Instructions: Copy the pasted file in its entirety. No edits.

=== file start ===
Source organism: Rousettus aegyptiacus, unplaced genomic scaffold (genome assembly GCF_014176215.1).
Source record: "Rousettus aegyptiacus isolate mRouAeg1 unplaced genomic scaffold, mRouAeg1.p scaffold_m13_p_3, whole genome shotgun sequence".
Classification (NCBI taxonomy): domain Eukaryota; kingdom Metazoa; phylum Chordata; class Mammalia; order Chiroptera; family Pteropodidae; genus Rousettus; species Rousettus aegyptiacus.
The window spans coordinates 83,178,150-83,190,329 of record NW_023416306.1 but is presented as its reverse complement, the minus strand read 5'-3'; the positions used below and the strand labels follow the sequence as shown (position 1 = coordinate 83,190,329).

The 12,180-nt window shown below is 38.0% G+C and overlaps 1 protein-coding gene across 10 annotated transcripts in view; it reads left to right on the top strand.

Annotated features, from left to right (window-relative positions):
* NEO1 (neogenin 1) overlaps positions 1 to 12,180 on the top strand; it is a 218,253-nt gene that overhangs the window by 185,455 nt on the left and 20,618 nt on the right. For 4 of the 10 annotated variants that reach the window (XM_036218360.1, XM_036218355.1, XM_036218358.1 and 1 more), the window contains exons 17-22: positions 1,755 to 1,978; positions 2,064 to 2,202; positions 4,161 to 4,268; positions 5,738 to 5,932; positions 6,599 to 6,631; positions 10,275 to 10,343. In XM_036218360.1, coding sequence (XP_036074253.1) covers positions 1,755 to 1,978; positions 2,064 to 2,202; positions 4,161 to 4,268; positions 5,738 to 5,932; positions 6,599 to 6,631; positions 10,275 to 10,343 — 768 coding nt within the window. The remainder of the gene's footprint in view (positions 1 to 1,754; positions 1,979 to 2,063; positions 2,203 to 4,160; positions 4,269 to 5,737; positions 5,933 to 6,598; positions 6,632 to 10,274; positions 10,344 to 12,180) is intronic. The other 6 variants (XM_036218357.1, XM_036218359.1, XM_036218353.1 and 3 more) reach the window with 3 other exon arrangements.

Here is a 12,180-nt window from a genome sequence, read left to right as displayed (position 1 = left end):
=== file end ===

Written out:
Source organism: Rousettus aegyptiacus, unplaced genomic scaffold (genome assembly GCF_014176215.1).
Source record: "Rousettus aegyptiacus isolate mRouAeg1 unplaced genomic scaffold, mRouAeg1.p scaffold_m13_p_3, whole genome shotgun sequence".
Classification (NCBI taxonomy): domain Eukaryota; kingdom Metazoa; phylum Chordata; class Mammalia; order Chiroptera; family Pteropodidae; genus Rousettus; species Rousettus aegyptiacus.
The window spans coordinates 83,178,150-83,190,329 of record NW_023416306.1 but is presented as its reverse complement, the minus strand read 5'-3'; the positions used below and the strand labels follow the sequence as shown (position 1 = coordinate 83,190,329).

The 12,180-nt window shown below is 38.0% G+C and overlaps 1 protein-coding gene across 10 annotated transcripts in view; it reads left to right on the top strand.

Annotated features, from left to right (window-relative positions):
* NEO1 (neogenin 1) overlaps positions 1 to 12,180 on the top strand; it is a 218,253-nt gene that overhangs the window by 185,455 nt on the left and 20,618 nt on the right. For 4 of the 10 annotated variants that reach the window (XM_036218360.1, XM_036218355.1, XM_036218358.1 and 1 more), the window contains exons 17-22: positions 1,755 to 1,978; positions 2,064 to 2,202; positions 4,161 to 4,268; positions 5,738 to 5,932; positions 6,599 to 6,631; positions 10,275 to 10,343. In XM_036218360.1, coding sequence (XP_036074253.1) covers positions 1,755 to 1,978; positions 2,064 to 2,202; positions 4,161 to 4,268; positions 5,738 to 5,932; positions 6,599 to 6,631; positions 10,275 to 10,343 — 768 coding nt within the window. The remainder of the gene's footprint in view (positions 1 to 1,754; positions 1,979 to 2,063; positions 2,203 to 4,160; positions 4,269 to 5,737; positions 5,933 to 6,598; positions 6,632 to 10,274; positions 10,344 to 12,180) is intronic. The other 6 variants (XM_036218357.1, XM_036218359.1, XM_036218353.1 and 3 more) reach the window with 3 other exon arrangements.

Here is a 12,180-nt window from a genome sequence, read left to right as displayed (position 1 = left end):